Wednesday, October 24, 2012

With Age Comes Wisdom

By Mark W. Danielson

The reason we say “with age comes wisdom” is so when we get older, we can look back and realize how fortunate we have been.  Between bad judgment, disease, accidents, and war, it’s amazing this many of us live past twenty.  The problem is we don’t realize our good fortune when we are twenty, nor do we celebrate our elders’ wisdom until much later in life.

I have survived over forty-seven years of piloting airplanes and thirty-five as a published author.  During this time my thought processes have gone through many stages from “Damn the torpedoes, full speed ahead, to “Maybe I should give this another look.”  In laymen’s terms, I’m saying that wisdom can only be achieved through survival and perseverance.  Although writing is more forgiving than flying, in both cases we learn from our mistakes and move forward.  Rejection has always made me stronger and more determined, although I’m not sure publishing houses had that in mind when they sent their canned responses.

In the day of instant gratification, we sometimes forget that time is our friend.  Yes, some authors can crank out stories at alarming rates, but it’s usually evident when they didn’t allow their words to ferment.  If deadlines are not an issue, the best thing we can do is hide our “finished” work and move on to something else.  Months later, when you remove your manuscript from its hiding place, it’s like reading someone else’s work, except here you are empowered to edit.   It’s amazing how different your masterful writing looks after you’ve given it an extended break.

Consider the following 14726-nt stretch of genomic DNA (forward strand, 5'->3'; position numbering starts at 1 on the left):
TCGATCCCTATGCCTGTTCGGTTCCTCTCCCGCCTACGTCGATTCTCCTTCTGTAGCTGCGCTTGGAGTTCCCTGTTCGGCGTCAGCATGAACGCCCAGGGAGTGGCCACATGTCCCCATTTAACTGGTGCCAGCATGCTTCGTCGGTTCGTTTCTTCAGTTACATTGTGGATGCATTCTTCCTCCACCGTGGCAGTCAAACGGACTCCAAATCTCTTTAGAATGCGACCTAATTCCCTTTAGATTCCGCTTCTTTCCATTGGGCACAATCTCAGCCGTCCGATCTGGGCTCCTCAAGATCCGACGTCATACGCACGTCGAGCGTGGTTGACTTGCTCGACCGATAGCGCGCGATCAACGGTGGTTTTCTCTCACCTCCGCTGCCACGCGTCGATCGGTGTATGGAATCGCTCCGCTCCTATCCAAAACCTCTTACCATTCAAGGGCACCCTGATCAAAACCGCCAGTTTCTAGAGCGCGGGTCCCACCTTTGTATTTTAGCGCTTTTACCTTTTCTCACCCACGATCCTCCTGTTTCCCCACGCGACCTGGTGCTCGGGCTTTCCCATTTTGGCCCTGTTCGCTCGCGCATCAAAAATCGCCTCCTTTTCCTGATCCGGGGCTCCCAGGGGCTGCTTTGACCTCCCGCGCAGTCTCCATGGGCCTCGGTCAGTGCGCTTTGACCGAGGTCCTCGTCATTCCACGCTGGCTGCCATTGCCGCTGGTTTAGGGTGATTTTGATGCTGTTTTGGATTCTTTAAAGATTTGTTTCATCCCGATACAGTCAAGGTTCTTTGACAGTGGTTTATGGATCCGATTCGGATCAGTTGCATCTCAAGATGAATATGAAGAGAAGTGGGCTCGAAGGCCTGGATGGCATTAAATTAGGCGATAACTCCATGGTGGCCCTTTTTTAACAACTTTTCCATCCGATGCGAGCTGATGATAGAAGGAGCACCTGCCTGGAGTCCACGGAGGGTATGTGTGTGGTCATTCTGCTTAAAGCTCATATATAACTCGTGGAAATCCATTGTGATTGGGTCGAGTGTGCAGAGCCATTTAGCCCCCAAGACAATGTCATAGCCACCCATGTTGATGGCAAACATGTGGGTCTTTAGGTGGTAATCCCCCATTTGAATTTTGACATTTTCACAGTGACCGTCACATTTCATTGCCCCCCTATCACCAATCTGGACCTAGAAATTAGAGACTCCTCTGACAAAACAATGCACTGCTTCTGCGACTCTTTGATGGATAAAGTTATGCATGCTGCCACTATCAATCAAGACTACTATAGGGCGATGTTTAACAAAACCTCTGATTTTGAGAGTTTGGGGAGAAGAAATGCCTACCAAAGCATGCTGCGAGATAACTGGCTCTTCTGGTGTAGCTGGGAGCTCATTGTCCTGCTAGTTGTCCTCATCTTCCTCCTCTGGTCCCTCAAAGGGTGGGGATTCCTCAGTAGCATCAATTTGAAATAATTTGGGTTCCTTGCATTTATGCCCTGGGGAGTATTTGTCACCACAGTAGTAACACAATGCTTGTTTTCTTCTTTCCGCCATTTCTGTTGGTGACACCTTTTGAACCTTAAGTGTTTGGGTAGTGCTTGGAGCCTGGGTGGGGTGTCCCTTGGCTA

Now that anything can be published on the web, it’s more critical than ever that our writing be meaningful.  For the sake of the industry, never publish substandard or inaccurate material.  If you think of its permanence as a reflection on yourself, you’ll see it’s worth the wait.  This advice comes from an old man – a survivor who has gained wisdom with age, and hopes to gain much more before his final chapter is written.  Take it with a bucket of salt.  I’m still scratching the surface of what I hope to accomplish, but I have reached the stage where I realize that learning never ceases. 


Bill Kirton said...

Wise words, as ever, Mark. Your main point is one I always make in workshops or talks - the separation of the two processes, writing and editing, with as big a gap as possible between the two. Get the first draft on the page/screen without worrying too much about the peripheral, technical things, then come back to it and give it a professional edit/rewrite. Not nearly enough writers do that - and it does show.

Mark W. Danielson said...

Thanks, Bill. When it comes to writing, or at least good writing, patience is a requirement. Whether those who grew up in a world of instant everything will ever understand that remains to be seen. Then again, with age comes wisdom:)

Jaden Terrell said...

Very timely post, Mark. It's so easy to think the manuscript is "good enough" when it could be so much better.

Mark W. Danielson said...

Thanks, Beth. Stories are like fine wine. They take time to create, and if you're not careful, they can still leave a bad taste:)